Forget debt and deflation: the biggest threat to the global economy and the future of modern civilization as we know it, may be demographics, according to a recent Euromonitor study.
Whereas over the past decade policymakers have been mostly focused on how to reverse the global infatuation with debt and how to reverse what appears to be a structural decline in inflation (assuming the economist-accepted definition of CPI which conveniently “hedonicaly adjusts” such surging costs as shelter, healthcare, education and in many cases food), an even more troubling trend has been observed in recent years: due to a culmination of factors including falling fertility rates, rising divorce rates and expensive real estate, family sizes across the world are shrinking.
And unlike in the past where this phenomenon was largely contained to Japan and a handful of developed nations, RBC notes that almost all countries are set to experience a decline in the number of children per household in the 2000 – 2030 period. More specifically, looking from 2015 out to 2030, Euromonitor expects developed markets to have a ~20% decline in the number of children per household and developing markets a ~15% decline. In fact, as the Canadian bank points out, it was as recently as 2012 when the number of couples without children globally surpassed the number of those with children.
While this trend is troubling, it is only set to deteriorate, and RBC’s Nike Modi writes that he expects the US and other developed markets to take after Japan. Japan’s population is older, more tech focused, more urban and according to Euromonitor is a market where couples with children are expected to decline 5% from 2018 – 2030.
This demographic decline has widespread consequences across all aspects of the global economy: as family sizes decline, it will ultimately impact living space. In developed markets, large cities will likely see increased pressure on real estate and rent prices for apartments adaptable to childless couples and smaller families. This, RBC predicts, will likely in turn lead to demand for smaller household goods, smaller pack sizes overall and less space for small appliances, among other types of more discretionary items.
Another notable consequence of this global “Japanification” is that fewer kids will result in a world with more “indulegence”, adversely affecting commoditized providers of goods and services. With no or fewer children, RBC’s proposes that “premiumization” will emerge as a likely outcome. What this means is that for couples who have children, they will concentrate their spending on the one child they have, driving increased demand for premium diapers and natural and organic foods and beverages, among other categories. And since the couples have few children or no children at all, they are also more likely to indulge themselves – driving premiumization across categories, particularly in beverage alcohol and beauty where we have noticed this trend for some time and would only expect it to continue.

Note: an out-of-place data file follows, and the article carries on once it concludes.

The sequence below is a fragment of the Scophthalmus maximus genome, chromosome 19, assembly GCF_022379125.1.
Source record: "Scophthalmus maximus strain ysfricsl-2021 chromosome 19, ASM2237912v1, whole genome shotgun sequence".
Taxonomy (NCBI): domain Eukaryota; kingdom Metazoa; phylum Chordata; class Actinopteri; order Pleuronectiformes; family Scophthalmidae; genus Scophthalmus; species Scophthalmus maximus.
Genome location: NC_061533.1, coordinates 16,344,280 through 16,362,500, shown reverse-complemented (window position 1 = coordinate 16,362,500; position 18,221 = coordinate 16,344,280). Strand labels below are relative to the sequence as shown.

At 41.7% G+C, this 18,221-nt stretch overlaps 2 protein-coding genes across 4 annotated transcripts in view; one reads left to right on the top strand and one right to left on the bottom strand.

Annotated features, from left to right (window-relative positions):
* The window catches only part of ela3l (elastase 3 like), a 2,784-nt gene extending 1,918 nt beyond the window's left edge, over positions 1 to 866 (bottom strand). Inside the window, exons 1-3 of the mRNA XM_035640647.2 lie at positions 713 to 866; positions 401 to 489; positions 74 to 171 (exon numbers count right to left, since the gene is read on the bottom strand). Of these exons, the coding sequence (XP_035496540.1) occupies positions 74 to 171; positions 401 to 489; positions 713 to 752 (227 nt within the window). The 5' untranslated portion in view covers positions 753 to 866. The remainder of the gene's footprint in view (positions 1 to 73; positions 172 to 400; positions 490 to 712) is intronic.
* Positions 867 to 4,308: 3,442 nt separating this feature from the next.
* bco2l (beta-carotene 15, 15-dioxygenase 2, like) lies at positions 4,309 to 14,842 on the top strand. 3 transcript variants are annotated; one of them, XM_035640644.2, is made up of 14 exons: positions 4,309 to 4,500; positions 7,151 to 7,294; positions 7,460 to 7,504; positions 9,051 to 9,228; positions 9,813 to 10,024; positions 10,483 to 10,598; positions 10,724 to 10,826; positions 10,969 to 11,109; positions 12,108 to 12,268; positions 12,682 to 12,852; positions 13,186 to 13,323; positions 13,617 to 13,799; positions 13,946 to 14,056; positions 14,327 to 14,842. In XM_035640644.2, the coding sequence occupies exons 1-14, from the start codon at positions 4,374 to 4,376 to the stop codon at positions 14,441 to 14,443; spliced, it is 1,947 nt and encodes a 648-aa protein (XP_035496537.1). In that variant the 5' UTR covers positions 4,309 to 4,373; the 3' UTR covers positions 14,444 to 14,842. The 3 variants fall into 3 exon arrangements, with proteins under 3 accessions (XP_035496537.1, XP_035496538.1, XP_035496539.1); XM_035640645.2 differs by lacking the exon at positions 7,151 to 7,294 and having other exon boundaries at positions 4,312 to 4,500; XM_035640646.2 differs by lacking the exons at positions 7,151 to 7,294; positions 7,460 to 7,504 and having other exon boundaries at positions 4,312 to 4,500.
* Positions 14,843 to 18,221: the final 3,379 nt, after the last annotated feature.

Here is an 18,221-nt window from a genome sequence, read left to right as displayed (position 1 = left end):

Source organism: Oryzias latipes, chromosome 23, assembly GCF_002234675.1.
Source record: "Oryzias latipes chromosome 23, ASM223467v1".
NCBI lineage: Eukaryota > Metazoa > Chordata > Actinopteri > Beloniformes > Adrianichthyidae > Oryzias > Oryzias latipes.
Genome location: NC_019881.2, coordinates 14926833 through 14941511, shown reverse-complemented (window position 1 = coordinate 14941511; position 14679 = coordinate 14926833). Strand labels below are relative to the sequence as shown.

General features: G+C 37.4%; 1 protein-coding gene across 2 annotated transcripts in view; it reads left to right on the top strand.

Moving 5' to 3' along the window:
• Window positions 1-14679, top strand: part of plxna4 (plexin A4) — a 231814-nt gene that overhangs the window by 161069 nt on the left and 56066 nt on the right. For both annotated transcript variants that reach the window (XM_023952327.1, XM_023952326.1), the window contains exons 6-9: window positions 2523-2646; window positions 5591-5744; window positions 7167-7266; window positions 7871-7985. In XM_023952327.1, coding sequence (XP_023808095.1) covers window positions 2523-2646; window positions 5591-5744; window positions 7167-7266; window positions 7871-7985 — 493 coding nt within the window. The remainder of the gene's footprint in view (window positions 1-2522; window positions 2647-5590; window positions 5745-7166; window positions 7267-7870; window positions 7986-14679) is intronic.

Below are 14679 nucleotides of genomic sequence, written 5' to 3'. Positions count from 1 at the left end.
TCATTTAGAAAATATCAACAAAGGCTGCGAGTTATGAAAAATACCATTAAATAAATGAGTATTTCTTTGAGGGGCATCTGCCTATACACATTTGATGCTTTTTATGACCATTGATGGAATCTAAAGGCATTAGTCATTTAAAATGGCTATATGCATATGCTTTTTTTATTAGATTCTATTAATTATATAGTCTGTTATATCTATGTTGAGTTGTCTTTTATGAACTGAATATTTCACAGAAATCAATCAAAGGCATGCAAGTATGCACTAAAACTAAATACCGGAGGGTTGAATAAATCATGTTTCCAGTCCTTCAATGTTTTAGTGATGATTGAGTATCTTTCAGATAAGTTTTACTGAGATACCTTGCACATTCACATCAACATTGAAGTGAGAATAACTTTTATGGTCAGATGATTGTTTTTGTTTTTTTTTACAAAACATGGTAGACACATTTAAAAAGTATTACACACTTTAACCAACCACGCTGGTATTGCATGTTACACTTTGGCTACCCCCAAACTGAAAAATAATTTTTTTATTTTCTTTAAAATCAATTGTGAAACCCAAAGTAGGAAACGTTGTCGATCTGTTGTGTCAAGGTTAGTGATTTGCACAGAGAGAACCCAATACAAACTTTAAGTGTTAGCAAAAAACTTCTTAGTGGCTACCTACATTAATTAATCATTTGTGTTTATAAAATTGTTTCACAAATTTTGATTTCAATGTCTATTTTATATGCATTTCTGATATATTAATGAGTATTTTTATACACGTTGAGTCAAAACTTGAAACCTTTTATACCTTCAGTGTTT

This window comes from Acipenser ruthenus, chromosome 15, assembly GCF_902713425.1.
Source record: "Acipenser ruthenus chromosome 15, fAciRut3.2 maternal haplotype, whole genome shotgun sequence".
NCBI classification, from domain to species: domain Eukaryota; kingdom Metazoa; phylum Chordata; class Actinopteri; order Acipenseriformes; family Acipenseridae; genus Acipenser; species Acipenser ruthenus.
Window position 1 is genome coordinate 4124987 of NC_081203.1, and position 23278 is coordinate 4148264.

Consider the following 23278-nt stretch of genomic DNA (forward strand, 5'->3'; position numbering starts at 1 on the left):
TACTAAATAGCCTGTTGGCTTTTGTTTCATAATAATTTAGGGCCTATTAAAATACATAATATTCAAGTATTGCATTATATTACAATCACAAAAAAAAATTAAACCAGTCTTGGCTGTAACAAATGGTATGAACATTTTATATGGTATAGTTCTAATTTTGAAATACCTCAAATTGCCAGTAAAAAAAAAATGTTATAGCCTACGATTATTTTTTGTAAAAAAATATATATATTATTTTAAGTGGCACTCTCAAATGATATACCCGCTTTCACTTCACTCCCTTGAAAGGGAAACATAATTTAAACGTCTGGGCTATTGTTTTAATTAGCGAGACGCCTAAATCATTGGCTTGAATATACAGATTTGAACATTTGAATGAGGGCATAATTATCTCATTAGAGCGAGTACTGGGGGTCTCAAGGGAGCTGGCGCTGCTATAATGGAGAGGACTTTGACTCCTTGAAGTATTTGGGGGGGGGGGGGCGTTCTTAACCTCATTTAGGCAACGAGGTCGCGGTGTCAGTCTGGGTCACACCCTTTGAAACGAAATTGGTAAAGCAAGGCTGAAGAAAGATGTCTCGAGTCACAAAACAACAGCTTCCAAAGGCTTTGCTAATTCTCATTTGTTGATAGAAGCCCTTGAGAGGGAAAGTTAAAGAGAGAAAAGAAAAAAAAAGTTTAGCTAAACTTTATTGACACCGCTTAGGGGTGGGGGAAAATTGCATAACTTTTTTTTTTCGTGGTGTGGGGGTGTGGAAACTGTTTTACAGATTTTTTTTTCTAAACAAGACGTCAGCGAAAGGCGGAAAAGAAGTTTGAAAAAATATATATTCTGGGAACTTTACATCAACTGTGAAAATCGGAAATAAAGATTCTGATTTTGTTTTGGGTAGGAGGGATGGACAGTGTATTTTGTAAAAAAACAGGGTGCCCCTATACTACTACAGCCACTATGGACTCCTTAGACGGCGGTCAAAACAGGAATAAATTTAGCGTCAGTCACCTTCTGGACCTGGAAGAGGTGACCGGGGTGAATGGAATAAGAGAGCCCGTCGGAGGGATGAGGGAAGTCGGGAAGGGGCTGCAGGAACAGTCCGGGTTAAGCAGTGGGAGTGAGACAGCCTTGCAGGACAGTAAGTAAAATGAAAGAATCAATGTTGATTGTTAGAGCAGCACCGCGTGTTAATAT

In short, a (shrinking) world of growing extreme polarization – across wealth, income, ideology and political views – will also soon lead to a growing schism between the brand leaders and all the aspirational providers of goods and services who fail to become category leaders. This will ultimately accelerate the world’s shift to monopolization as those companies that dominate market share will further flex their ability to redirect discretionary cash flow toward carving out even more defined “premium” niches, resulting in an increasingly challenging world for those who hope to attract the consumer’s dollar with a race to the bottom in pricing terms. Whether this subtle shift to further entrench aspiring category monopolies will result in an sudden upward inflection point in prices remains to be seen, however if the bigger, and far more troubling trend of global “demographic doom” is left unreversed, it will have profound consequences on all aspects of modern life.